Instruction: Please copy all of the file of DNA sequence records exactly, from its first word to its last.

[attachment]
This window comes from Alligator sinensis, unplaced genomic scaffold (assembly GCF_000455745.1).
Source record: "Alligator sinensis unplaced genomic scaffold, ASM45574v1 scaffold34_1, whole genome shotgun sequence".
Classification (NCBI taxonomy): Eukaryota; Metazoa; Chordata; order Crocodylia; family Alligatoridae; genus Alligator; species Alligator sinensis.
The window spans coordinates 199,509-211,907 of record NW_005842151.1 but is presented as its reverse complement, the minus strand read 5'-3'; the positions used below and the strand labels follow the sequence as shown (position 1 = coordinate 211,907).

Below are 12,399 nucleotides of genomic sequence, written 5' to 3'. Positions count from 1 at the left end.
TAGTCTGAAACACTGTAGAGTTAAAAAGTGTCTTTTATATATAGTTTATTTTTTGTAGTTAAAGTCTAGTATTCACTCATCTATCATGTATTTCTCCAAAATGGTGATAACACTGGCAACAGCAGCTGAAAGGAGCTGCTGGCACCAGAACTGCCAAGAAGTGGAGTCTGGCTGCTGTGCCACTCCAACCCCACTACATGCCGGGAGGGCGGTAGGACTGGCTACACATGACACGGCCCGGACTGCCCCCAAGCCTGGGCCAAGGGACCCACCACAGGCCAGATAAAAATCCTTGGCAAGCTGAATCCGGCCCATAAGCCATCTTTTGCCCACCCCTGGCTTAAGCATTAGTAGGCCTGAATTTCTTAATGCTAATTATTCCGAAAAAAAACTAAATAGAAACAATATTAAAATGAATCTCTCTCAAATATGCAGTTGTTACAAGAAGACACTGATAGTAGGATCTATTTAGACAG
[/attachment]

This window comes from Alligator sinensis, unplaced genomic scaffold (assembly GCF_000455745.1).
Source record: "Alligator sinensis unplaced genomic scaffold, ASM45574v1 scaffold34_1, whole genome shotgun sequence".
Classification (NCBI taxonomy): Eukaryota; Metazoa; Chordata; order Crocodylia; family Alligatoridae; genus Alligator; species Alligator sinensis.
The window spans coordinates 199,509-211,907 of record NW_005842151.1 but is presented as its reverse complement, the minus strand read 5'-3'; the positions used below and the strand labels follow the sequence as shown (position 1 = coordinate 211,907).

Below are 12,399 nucleotides of genomic sequence, written 5' to 3'. Positions count from 1 at the left end.
TAGTCTGAAACACTGTAGAGTTAAAAAGTGTCTTTTATATATAGTTTATTTTTTGTAGTTAAAGTCTAGTATTCACTCATCTATCATGTATTTCTCCAAAATGGTGATAACACTGGCAACAGCAGCTGAAAGGAGCTGCTGGCACCAGAACTGCCAAGAAGTGGAGTCTGGCTGCTGTGCCACTCCAACCCCACTACATGCCGGGAGGGCGGTAGGACTGGCTACACATGACACGGCCCGGACTGCCCCCAAGCCTGGGCCAAGGGACCCACCACAGGCCAGATAAAAATCCTTGGCAAGCTGAATCCGGCCCATAAGCCATCTTTTGCCCACCCCTGGCTTAAGCATTAGTAGGCCTGAATTTCTTAATGCTAATTATTCCGAAAAAAAACTAAATAGAAACAATATTAAAATGAATCTCTCTCAAATATGCAGTTGTTACAAGAAGACACTGATAGTAGGATCTATTTAGACAG